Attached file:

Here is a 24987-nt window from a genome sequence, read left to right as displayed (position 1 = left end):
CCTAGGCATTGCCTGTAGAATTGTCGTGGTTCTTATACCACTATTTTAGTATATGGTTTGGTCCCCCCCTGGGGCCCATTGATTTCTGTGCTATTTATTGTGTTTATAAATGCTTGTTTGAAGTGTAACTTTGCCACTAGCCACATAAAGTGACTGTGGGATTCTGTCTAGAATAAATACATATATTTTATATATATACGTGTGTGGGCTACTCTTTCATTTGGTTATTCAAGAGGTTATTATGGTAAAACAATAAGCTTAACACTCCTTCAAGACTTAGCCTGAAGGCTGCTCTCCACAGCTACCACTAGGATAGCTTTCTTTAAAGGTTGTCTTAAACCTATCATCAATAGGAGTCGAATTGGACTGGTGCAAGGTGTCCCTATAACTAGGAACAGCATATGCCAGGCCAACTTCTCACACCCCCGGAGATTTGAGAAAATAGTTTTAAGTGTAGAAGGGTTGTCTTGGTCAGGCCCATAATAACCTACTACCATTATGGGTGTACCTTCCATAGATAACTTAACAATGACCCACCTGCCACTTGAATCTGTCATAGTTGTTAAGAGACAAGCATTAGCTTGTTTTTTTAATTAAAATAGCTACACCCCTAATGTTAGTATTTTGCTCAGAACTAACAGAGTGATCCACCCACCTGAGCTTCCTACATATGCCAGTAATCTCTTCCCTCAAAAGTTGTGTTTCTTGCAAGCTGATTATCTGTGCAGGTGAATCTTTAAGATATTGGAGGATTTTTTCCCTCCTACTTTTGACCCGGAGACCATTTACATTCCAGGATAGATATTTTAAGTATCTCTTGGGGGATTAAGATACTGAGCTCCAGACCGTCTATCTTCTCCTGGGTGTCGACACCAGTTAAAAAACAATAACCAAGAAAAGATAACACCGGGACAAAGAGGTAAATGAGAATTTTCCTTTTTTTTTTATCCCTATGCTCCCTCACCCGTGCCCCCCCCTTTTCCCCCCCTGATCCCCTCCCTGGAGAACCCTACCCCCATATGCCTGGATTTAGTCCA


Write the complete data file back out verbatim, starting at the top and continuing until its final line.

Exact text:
Here is a 24987-nt window from a genome sequence, read left to right as displayed (position 1 = left end):
CCTAGGCATTGCCTGTAGAATTGTCGTGGTTCTTATACCACTATTTTAGTATATGGTTTGGTCCCCCCCTGGGGCCCATTGATTTCTGTGCTATTTATTGTGTTTATAAATGCTTGTTTGAAGTGTAACTTTGCCACTAGCCACATAAAGTGACTGTGGGATTCTGTCTAGAATAAATACATATATTTTATATATATACGTGTGTGGGCTACTCTTTCATTTGGTTATTCAAGAGGTTATTATGGTAAAACAATAAGCTTAACACTCCTTCAAGACTTAGCCTGAAGGCTGCTCTCCACAGCTACCACTAGGATAGCTTTCTTTAAAGGTTGTCTTAAACCTATCATCAATAGGAGTCGAATTGGACTGGTGCAAGGTGTCCCTATAACTAGGAACAGCATATGCCAGGCCAACTTCTCACACCCCCGGAGATTTGAGAAAATAGTTTTAAGTGTAGAAGGGTTGTCTTGGTCAGGCCCATAATAACCTACTACCATTATGGGTGTACCTTCCATAGATAACTTAACAATGACCCACCTGCCACTTGAATCTGTCATAGTTGTTAAGAGACAAGCATTAGCTTGTTTTTTTAATTAAAATAGCTACACCCCTAATGTTAGTATTTTGCTCAGAACTAACAGAGTGATCCACCCACCTGAGCTTCCTACATATGCCAGTAATCTCTTCCCTCAAAAGTTGTGTTTCTTGCAAGCTGATTATCTGTGCAGGTGAATCTTTAAGATATTGGAGGATTTTTTCCCTCCTACTTTTGACCCGGAGACCATTTACATTCCAGGATAGATATTTTAAGTATCTCTTGGGGGATTAAGATACTGAGCTCCAGACCGTCTATCTTCTCCTGGGTGTCGACACCAGTTAAAAAACAATAACCAAGAAAAGATAACACCGGGACAAAGAGGTAAATGAGAATTTTCCTTTTTTTTTTATCCCTATGCTCCCTCACCCGTGCCCCCCCCTTTTCCCCCCCTGATCCCCTCCCTGGAGAACCCTACCCCCATATGCCTGGATTTAGTCCA